At Google I/O 2018, it showed us what it could do. It showed the AI calling a hairdresser and setting up an appointment. The catch: The person taking the appointment didn’t know it was talking to a computer.
This is both amazing and creepy. According to the company, it is a tool that uses Artificial Intelligence (AI) to accomplish ‘real world-tasks’ over the telephone. But thinking that the tech giant is pouring millions of dollars into something that makes your appointments or reserves that table, wouldn’t that be too naive? The tech is bound to expand into other areas.
So how does it exactly work? It is just like any other task you will order the assistant, but this has a twist. Per AndroidCentral: ‘Duplex is using what’s called a recurrent neural network. It’s built using Google’s TensorFlow Extended technology. Google trained the network on all those anonymised voicemails and Google Voice conversations you agreed to let it listen to if you opted in with a mix of speech recognition software and the ability to consider the history of the conversation and details like the time of day and location of both parties.’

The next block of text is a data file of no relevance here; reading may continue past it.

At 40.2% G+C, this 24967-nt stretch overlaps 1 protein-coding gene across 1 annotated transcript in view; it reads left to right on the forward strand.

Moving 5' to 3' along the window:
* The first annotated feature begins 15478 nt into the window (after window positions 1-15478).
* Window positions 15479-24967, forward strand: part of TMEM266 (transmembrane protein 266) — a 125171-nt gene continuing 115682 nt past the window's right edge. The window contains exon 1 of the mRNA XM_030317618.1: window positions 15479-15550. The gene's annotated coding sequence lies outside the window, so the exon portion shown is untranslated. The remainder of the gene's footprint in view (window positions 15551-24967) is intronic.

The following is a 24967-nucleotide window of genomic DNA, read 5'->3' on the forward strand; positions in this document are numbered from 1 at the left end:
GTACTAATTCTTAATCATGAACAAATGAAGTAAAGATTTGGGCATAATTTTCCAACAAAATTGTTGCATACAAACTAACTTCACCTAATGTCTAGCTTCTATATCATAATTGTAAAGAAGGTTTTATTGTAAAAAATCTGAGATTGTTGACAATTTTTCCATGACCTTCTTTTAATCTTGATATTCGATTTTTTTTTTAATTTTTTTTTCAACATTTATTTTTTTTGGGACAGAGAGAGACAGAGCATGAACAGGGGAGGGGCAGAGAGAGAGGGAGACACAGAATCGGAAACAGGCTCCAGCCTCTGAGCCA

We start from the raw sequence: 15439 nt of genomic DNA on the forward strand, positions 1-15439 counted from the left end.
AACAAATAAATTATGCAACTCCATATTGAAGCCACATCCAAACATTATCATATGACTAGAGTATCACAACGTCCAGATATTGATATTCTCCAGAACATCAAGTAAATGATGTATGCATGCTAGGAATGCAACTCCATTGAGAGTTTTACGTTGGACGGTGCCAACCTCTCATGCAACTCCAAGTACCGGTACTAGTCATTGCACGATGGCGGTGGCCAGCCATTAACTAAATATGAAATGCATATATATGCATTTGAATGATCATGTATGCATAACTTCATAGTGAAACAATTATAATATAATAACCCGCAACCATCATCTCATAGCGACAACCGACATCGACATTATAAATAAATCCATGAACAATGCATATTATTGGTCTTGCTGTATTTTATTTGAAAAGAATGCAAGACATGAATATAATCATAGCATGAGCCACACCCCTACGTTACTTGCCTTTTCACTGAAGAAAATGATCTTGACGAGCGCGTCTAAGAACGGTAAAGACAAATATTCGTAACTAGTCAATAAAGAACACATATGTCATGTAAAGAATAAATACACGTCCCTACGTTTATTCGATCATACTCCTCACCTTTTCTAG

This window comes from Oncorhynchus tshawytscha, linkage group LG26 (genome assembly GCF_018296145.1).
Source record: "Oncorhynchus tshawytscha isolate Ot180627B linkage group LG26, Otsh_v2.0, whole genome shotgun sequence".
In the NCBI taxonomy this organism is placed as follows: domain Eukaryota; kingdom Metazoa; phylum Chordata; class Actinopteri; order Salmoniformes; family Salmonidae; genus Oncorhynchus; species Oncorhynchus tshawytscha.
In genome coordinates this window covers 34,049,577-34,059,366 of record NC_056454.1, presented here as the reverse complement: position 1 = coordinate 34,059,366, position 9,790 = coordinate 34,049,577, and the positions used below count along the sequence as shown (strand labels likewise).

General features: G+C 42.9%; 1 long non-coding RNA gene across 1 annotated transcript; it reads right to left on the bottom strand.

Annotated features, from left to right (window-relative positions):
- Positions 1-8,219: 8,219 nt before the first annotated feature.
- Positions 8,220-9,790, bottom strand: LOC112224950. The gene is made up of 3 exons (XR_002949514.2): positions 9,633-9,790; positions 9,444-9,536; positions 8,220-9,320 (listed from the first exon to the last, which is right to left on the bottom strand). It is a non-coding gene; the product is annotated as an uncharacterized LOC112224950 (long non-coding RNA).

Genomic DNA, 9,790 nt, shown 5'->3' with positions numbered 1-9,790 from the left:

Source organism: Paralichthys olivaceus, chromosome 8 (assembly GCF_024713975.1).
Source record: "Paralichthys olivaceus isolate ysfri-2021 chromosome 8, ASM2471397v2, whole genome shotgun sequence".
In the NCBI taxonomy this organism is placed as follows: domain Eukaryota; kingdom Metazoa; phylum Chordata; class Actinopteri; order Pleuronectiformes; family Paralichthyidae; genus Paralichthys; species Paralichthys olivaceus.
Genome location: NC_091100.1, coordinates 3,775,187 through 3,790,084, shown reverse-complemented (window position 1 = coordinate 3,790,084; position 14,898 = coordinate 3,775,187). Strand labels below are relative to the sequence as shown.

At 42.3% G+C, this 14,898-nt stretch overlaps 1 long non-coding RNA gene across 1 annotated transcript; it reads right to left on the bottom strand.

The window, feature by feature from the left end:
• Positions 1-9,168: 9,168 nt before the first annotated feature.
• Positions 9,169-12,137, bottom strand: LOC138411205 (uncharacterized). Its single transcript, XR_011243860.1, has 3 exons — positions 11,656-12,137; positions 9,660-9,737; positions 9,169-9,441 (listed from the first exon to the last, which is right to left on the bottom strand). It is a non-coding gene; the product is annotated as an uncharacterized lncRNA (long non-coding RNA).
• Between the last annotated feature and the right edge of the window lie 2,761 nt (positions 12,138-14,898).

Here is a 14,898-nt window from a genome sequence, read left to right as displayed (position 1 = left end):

Of course, duplicating the human speech one hundred per cent is still a far-off goal. There are far too many variables to consider. Of course, if impersonating a human becomes a reality, the future is really tense.
But one question we need to ask: do we trust Google enough? You see, one of the main plus (or negative) points of Internet is the anonymity. With technologies like Duplex, if there is no full disclosure, will we know whether we are talking to a human or machine?
After all, AI has its negatives, too. The recent investigation following Trump’s election has opened up a whole Pandora’s box. From paid users spreading misinformation on social media (and thus trying to influence opinions) to deepfakes, which are AI-generated videos of entirely new facial expressions of a target person created by stitching together two faces in an eerily convincing way. And good old photoshop is not far behind.
Amidst such a minefield, it is but guesswork to understand the implications of what may happen if such a tech falls prey to hackers. Alongside veg/non-veg classification will we have to see human/machine classification, a la Blade Runner?
According to the company, it is a tool that uses AI to accomplish ‘real world-tasks’ over the telephone.